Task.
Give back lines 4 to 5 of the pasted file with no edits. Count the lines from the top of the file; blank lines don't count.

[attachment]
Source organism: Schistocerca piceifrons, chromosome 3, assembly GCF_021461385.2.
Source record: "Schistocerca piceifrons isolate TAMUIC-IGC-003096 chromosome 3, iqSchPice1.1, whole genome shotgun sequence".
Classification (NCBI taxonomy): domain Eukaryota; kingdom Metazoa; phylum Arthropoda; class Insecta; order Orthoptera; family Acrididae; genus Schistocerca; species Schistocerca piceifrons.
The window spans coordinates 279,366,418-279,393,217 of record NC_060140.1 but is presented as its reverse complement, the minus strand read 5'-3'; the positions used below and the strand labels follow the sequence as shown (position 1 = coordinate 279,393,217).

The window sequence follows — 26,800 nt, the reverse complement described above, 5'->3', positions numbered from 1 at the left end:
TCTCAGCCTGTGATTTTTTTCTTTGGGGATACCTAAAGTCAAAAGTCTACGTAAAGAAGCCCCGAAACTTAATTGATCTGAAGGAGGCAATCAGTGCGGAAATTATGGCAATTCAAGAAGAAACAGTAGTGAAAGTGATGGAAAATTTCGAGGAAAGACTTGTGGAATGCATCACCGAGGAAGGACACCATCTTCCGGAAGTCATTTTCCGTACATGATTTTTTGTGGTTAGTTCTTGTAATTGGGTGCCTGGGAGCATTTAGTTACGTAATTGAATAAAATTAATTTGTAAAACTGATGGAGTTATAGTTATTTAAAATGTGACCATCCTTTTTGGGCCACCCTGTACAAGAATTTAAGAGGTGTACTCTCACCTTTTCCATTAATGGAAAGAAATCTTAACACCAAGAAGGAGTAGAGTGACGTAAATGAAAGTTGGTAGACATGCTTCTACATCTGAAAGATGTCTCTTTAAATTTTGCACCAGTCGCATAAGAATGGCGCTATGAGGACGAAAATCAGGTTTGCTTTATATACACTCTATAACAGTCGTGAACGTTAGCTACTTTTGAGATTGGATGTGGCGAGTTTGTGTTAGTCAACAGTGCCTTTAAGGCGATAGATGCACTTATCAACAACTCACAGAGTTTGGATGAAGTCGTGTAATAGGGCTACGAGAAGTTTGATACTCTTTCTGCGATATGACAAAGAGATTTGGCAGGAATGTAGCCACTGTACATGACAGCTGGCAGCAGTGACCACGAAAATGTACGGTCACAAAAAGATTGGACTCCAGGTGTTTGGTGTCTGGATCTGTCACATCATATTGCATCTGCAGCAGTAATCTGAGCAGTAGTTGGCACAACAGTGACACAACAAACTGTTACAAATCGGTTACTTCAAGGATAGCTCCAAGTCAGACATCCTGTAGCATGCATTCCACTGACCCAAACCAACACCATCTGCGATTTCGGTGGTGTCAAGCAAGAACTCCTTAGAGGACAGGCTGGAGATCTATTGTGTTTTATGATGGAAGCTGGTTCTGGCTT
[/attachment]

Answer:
The window spans coordinates 279,366,418-279,393,217 of record NC_060140.1 but is presented as its reverse complement, the minus strand read 5'-3'; the positions used below and the strand labels follow the sequence as shown (position 1 = coordinate 279,393,217).

The window sequence follows — 26,800 nt, the reverse complement described above, 5'->3', positions numbered from 1 at the left end: